Bottom line, you dont fit into Society, thats the whole message.

posted on Sep, 29 2015 @ 02:45 AM
a reply to: Hyperia

Mystics = schitzophrenics

posted on Sep, 29 2015 @ 02:49 AM
a reply to: Astrocyte

Shizophrenia is nothing more than the government manipulating modern satellite and nanotechnology against chosen individuals-- the government attacks activists dissidents and whistleblowers, and also attacks everyday citizens to cover their tracks;

Mind Control..

The gov is practicing and experimenting with mind control, and people and psychiatrists are easily fooled by this technology;

See videos under psychotronic torture-- lots of movies on this topic as well;

posted on Sep, 29 2015 @ 02:58 AM
So where does a paranoid schizophrenic fit in?

I'm a bit worried I could lose it, no history in my family but I am known to talk and answer myself, I'm never lonely tho.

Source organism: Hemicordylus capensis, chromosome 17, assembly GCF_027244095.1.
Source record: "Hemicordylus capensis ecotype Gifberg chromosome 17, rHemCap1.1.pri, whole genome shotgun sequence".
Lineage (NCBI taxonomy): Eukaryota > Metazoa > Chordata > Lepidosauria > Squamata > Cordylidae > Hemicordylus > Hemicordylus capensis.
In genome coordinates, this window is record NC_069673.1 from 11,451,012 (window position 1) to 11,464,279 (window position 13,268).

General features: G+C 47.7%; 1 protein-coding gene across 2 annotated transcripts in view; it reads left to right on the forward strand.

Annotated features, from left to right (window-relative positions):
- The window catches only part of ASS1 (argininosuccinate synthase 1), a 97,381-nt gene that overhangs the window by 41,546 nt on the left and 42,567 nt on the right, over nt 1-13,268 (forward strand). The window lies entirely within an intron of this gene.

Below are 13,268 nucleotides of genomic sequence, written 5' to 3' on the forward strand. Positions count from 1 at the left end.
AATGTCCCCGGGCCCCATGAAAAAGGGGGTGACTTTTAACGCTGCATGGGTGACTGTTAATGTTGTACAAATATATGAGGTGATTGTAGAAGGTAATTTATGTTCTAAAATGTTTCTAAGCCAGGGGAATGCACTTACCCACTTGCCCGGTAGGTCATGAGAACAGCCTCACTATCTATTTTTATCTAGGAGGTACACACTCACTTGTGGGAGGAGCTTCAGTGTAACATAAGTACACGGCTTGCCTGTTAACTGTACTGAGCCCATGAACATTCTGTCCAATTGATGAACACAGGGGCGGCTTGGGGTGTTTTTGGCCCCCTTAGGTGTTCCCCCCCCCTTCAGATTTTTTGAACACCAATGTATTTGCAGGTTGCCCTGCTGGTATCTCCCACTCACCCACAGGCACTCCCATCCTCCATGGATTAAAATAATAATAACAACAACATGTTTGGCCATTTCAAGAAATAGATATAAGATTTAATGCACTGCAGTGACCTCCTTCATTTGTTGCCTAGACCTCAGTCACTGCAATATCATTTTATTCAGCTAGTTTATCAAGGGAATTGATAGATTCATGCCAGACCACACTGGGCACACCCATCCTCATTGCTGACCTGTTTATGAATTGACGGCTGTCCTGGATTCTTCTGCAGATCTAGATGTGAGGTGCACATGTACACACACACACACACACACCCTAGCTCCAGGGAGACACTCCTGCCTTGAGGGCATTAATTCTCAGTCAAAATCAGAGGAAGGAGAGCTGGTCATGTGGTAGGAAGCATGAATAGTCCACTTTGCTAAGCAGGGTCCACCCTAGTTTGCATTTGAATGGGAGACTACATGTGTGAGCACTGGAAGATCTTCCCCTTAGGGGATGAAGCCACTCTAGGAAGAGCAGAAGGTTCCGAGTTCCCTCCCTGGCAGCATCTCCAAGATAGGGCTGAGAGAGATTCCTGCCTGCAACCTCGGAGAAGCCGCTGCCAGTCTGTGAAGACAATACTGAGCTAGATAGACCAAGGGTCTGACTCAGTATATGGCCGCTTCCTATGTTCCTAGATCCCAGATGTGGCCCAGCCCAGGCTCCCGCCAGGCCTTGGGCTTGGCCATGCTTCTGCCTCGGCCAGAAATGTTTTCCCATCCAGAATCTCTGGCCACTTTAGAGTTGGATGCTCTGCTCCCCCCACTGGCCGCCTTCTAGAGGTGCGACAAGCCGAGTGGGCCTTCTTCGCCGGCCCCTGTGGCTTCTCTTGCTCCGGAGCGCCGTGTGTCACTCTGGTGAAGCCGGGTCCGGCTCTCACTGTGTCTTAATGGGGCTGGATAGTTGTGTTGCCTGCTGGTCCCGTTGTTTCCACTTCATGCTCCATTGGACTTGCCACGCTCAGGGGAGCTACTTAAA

posted on Sep, 29 2015 @ 03:04 AM

originally posted by: tony9802
a reply to: Astrocyte

Shizophrenia is nothing more than the government manipulating modern satellite and nanotechnology against chosen individuals-- the government attacks activists dissidents and whistleblowers, and also attacks everyday citizens to cover their tracks;

Mind Control..

The gov is practicing and experimenting with mind control, and people and psychiatrists are easily fooled by this technology;

See videos under psychotronic torture-- lots of movies on this topic as well;

Sorry but that just isn't true. Schizophrenia isn't a new condition, and it has been around far longer than our government or country has.

posted on Sep, 29 2015 @ 03:12 AM
a reply to: Astrocyte